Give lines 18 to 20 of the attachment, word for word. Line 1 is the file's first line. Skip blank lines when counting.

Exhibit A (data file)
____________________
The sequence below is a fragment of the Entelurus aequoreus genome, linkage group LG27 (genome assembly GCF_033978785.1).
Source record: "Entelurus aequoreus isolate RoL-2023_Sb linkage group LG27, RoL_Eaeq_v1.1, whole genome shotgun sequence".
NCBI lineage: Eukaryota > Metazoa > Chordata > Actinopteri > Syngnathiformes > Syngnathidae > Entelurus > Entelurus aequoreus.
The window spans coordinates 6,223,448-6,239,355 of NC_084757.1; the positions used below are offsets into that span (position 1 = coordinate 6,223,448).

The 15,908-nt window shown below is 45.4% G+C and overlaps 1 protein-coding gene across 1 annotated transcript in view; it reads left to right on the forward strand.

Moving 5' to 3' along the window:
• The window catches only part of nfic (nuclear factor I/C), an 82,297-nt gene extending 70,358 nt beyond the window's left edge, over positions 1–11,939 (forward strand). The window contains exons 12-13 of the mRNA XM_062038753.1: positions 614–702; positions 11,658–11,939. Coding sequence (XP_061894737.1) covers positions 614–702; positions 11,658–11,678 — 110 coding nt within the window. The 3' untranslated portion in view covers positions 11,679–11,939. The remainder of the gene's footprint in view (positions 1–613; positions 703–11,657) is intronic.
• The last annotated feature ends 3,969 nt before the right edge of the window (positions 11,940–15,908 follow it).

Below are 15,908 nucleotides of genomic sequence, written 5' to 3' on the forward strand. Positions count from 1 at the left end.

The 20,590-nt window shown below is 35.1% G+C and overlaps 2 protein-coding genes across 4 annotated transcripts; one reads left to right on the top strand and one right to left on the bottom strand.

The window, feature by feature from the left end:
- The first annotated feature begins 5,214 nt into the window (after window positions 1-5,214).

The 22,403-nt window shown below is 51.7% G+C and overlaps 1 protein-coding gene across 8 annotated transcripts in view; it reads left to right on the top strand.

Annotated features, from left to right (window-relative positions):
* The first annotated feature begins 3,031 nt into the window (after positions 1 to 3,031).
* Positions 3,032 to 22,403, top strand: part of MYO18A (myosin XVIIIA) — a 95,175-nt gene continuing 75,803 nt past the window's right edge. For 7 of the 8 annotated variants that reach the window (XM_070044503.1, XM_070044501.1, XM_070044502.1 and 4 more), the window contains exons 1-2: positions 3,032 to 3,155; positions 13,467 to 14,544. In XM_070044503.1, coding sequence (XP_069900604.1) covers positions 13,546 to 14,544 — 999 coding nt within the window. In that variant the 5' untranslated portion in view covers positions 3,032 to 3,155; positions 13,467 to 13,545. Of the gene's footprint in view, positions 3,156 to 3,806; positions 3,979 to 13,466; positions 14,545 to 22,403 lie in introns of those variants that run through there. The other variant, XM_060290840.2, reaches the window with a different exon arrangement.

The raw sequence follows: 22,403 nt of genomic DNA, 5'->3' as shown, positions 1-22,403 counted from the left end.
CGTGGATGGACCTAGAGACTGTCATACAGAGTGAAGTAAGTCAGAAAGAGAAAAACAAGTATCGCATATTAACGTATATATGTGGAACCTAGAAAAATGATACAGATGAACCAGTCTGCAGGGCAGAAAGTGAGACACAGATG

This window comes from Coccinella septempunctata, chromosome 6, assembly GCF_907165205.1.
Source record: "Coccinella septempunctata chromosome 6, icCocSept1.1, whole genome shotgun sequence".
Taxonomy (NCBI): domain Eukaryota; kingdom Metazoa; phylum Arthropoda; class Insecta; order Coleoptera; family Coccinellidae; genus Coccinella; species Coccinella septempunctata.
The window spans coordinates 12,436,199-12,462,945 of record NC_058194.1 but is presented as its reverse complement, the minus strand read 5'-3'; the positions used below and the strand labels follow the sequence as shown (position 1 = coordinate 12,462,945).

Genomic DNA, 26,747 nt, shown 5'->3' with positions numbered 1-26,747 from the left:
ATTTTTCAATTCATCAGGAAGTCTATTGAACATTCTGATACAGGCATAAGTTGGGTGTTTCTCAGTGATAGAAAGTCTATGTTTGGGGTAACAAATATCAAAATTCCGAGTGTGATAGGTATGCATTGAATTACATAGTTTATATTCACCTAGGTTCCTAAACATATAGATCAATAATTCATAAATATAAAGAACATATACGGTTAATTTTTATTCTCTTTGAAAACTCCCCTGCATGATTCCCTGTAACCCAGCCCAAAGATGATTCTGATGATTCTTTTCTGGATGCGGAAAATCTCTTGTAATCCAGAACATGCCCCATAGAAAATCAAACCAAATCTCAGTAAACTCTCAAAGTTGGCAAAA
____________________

CGTGGATGGACCTAGAGACTGTCATACAGAGTGAAGTAAGTCAGAAAGAGAAAAACAAGTATCGCATATTAACGTATATATGTGGAACCTAGAAAAATGATACAGATGAACCAGTCTGCAGGGCAGAAAGTGAGACACAGATG

This window comes from Coccinella septempunctata, chromosome 6, assembly GCF_907165205.1.
Source record: "Coccinella septempunctata chromosome 6, icCocSept1.1, whole genome shotgun sequence".